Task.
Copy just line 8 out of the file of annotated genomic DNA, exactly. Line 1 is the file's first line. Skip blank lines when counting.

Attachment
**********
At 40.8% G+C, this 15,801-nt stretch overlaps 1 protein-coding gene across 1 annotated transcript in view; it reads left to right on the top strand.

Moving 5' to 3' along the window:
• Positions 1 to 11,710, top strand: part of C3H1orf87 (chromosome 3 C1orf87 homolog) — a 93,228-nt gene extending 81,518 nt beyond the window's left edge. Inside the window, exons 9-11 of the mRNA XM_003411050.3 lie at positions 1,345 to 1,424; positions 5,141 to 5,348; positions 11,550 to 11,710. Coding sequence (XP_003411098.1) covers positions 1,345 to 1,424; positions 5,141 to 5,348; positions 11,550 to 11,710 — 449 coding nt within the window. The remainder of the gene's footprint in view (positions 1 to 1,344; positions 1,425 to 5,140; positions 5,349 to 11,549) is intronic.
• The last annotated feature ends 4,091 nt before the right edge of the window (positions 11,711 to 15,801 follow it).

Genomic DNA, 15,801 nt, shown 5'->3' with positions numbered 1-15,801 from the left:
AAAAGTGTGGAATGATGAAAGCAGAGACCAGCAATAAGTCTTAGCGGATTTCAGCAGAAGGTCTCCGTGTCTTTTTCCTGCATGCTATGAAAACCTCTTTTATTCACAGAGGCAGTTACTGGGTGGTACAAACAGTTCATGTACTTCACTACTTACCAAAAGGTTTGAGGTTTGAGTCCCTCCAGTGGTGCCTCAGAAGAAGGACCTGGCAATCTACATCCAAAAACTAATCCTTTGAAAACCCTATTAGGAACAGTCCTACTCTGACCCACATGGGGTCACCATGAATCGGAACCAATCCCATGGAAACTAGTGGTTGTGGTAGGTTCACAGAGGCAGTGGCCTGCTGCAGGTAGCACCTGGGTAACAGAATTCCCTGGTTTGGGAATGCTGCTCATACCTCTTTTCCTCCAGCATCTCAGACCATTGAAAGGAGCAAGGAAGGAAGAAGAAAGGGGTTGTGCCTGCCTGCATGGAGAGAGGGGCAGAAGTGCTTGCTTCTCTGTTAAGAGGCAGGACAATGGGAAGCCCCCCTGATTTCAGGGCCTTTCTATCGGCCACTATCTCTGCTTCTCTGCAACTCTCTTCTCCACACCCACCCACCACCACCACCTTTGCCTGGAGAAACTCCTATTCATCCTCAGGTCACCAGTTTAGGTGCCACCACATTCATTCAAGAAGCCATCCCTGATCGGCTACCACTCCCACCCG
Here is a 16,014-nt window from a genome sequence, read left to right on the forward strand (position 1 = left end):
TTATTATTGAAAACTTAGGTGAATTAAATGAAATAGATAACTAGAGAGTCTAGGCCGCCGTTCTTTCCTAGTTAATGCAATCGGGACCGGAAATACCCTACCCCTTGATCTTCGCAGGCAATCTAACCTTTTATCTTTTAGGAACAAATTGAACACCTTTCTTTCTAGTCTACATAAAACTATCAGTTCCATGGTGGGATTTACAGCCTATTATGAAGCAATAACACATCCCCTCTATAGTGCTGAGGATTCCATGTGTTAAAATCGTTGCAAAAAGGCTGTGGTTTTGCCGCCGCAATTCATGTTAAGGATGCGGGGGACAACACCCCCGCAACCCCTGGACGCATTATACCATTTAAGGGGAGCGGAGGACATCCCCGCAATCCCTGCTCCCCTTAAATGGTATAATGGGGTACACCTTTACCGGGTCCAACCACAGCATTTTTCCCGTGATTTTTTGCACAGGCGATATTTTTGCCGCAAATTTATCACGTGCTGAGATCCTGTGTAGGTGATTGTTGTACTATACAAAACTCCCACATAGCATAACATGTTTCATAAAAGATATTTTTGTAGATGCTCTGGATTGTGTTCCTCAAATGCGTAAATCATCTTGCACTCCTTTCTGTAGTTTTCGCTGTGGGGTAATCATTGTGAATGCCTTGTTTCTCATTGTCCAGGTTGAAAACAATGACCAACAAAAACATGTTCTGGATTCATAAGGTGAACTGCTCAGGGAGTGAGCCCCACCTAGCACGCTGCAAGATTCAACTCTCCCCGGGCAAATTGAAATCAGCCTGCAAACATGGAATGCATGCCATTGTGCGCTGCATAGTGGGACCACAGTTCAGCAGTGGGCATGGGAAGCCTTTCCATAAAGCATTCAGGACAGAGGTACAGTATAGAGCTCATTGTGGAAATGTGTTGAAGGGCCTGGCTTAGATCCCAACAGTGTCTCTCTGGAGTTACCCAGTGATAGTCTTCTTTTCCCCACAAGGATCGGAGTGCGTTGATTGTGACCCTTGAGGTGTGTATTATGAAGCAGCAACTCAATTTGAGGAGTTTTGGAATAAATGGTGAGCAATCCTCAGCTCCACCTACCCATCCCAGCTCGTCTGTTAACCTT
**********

TTATTATTGAAAACTTAGGTGAATTAAATGAAATAGATAACTAGAGAGTCTAGGCCGCCGTTCTTTCCTAGTTAATGCAATCGGGACCGGAAATACCCTACCCCTTGATCTTCGCAGGCAATCTAACCTTTTATCTTTTAGGAACAAATTGAACACCTTTCTTTCTAGTCTACATAAAACTATCAGTTCCATGGTGGGATTTACAGCCTATTATGAAGCAATAACACATCCCCTCTATAGTGCTGAGGATTCCATGTGTTAAAATCGTTGCAAAAAGGCTGTGGTTTTGCCGCCGCAATTCATGTTAAGGATGCGGGGGACAACACCCCCGCAACCCCTGGACGCATTATACCATTTAAGGGGAGCGGAGGACATCCCCGCAATCCCTGCTCCCCTTAAATGGTATAATGGGGTACACCTTTACCGGGTCCAACCACAGCATTTTTCCCGTGATTTTTTGCACAGGCGATATTTTTGCCGCAAATTTATCACGTGCTGAGATCCTGTGTAGGTGATTGTTGTACTATACAAAACTCCCACATAGCATAACATGTTTCATAAAAGATATTTTTGTAGATGCTCTGGATTGTGTTCCTCAAATGCGTAAATCATCTTGCACTCCTTTCTGTAGTTTTCGCTGTGGGGTAATCATTGTGAATGCCTTGTTTCTCATTGTCCAGGTTGAAAACAATGACCAACAAAAACATGTTCTGGATTCATAAGGTGAACTGCTCAGGGAGTGAGCCCCACCTAGCACGCTGCAAGATTCAACTCTCCCCGGGCAAATTGAAATCAGCCTGCAAACATGGAATGCATGCCATTGTGCGCTGCATAGTGGGACCACAGTTCAGCAGTGGGCATGGGAAGCCTTTCCATAAAGCATTCAGGACAGAGGTACAGTATAGAGCTCATTGTGGAAATGTGTTGAAGGGCCTGGCTTAGATCCCAACAGTGTCTCTCTGGAGTTACCCAGTGATAGTCTTCTTTTCCCCACAAGGATCGGAGTGCGTTGATTGTGACCCTTGAGGTGTGTATTATGAAGCAGCAACTCAATTTGAGGAGTTTTGGAATAAATGGTGAGCAATCCTCAGCTCCACCTACCCATCCCAGCTCGTCTGTTAACCTT